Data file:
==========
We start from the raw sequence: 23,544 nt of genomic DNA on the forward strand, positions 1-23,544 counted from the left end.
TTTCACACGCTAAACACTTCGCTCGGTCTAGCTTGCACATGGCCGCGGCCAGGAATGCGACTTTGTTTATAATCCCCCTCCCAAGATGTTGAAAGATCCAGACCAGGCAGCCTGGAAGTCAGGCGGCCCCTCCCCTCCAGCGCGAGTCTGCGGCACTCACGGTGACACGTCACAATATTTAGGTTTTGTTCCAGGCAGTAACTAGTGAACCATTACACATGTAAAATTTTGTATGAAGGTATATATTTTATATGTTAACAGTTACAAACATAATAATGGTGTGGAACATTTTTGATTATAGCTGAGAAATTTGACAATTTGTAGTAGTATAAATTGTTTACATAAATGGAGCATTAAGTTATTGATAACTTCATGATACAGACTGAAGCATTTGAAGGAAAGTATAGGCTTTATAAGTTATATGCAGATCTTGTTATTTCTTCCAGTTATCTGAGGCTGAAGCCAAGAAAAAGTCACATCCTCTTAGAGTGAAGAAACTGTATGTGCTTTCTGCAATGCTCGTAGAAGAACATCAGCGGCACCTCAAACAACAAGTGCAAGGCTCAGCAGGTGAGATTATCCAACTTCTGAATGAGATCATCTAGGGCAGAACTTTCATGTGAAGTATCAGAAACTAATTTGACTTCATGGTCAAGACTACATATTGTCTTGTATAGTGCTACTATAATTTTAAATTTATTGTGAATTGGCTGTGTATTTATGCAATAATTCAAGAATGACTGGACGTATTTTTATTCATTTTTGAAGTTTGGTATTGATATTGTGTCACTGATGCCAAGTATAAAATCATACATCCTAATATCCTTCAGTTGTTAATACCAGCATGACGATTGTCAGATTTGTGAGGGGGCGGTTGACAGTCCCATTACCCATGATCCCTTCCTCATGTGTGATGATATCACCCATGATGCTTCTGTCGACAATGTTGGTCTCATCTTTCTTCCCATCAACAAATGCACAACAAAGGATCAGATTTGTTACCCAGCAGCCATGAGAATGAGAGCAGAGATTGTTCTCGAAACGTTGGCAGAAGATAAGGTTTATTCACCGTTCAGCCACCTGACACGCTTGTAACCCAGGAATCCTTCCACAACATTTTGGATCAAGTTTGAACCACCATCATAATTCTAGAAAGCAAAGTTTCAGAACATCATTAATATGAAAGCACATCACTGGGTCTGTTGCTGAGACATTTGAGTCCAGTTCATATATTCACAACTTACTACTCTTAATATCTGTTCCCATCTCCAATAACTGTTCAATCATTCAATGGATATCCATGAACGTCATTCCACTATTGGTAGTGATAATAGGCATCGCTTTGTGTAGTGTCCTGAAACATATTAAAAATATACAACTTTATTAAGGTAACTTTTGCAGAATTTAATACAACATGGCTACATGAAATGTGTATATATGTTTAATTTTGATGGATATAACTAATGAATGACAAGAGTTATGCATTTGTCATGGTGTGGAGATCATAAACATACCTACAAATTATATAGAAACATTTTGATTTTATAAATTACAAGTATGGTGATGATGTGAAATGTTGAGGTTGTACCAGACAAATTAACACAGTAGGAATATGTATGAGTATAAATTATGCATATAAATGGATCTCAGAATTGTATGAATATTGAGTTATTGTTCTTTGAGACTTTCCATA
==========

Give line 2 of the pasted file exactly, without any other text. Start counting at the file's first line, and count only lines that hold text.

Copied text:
TTTCACACGCTAAACACTTCGCTCGGTCTAGCTTGCACATGGCCGCGGCCAGGAATGCGACTTTGTTTATAATCCCCCTCCCAAGATGTTGAAAGATCCAGACCAGGCAGCCTGGAAGTCAGGCGGCCCCTCCCCTCCAGCGCGAGTCTGCGGCACTCACGGTGACACGTCACAATATTTAGGTTTTGTTCCAGGCAGTAACTAGTGAACCATTACACATGTAAAATTTTGTATGAAGGTATATATTTTATATGTTAACAGTTACAAACATAATAATGGTGTGGAACATTTTTGATTATAGCTGAGAAATTTGACAATTTGTAGTAGTATAAATTGTTTACATAAATGGAGCATTAAGTTATTGATAACTTCATGATACAGACTGAAGCATTTGAAGGAAAGTATAGGCTTTATAAGTTATATGCAGATCTTGTTATTTCTTCCAGTTATCTGAGGCTGAAGCCAAGAAAAAGTCACATCCTCTTAGAGTGAAGAAACTGTATGTGCTTTCTGCAATGCTCGTAGAAGAACATCAGCGGCACCTCAAACAACAAGTGCAAGGCTCAGCAGGTGAGATTATCCAACTTCTGAATGAGATCATCTAGGGCAGAACTTTCATGTGAAGTATCAGAAACTAATTTGACTTCATGGTCAAGACTACATATTGTCTTGTATAGTGCTACTATAATTTTAAATTTATTGTGAATTGGCTGTGTATTTATGCAATAATTCAAGAATGACTGGACGTATTTTTATTCATTTTTGAAGTTTGGTATTGATATTGTGTCACTGATGCCAAGTATAAAATCATACATCCTAATATCCTTCAGTTGTTAATACCAGCATGACGATTGTCAGATTTGTGAGGGGGCGGTTGACAGTCCCATTACCCATGATCCCTTCCTCATGTGTGATGATATCACCCATGATGCTTCTGTCGACAATGTTGGTCTCATCTTTCTTCCCATCAACAAATGCACAACAAAGGATCAGATTTGTTACCCAGCAGCCATGAGAATGAGAGCAGAGATTGTTCTCGAAACGTTGGCAGAAGATAAGGTTTATTCACCGTTCAGCCACCTGACACGCTTGTAACCCAGGAATCCTTCCACAACATTTTGGATCAAGTTTGAACCACCATCATAATTCTAGAAAGCAAAGTTTCAGAACATCATTAATATGAAAGCACATCACTGGGTCTGTTGCTGAGACATTTGAGTCCAGTTCATATATTCACAACTTACTACTCTTAATATCTGTTCCCATCTCCAATAACTGTTCAATCATTCAATGGATATCCATGAACGTCATTCCACTATTGGTAGTGATAATAGGCATCGCTTTGTGTAGTGTCCTGAAACATATTAAAAATATACAACTTTATTAAGGTAACTTTTGCAGAATTTAATACAACATGGCTACATGAAATGTGTATATATGTTTAATTTTGATGGATATAACTAATGAATGACAAGAGTTATGCATTTGTCATGGTGTGGAGATCATAAACATACCTACAAATTATATAGAAACATTTTGATTTTATAAATTACAAGTATGGTGATGATGTGAAATGTTGAGGTTGTACCAGACAAATTAACACAGTAGGAATATGTATGAGTATAAATTATGCATATAAATGGATCTCAGAATTGTATGAATATTGAGTTATTGTTCTTTGAGACTTTCCATA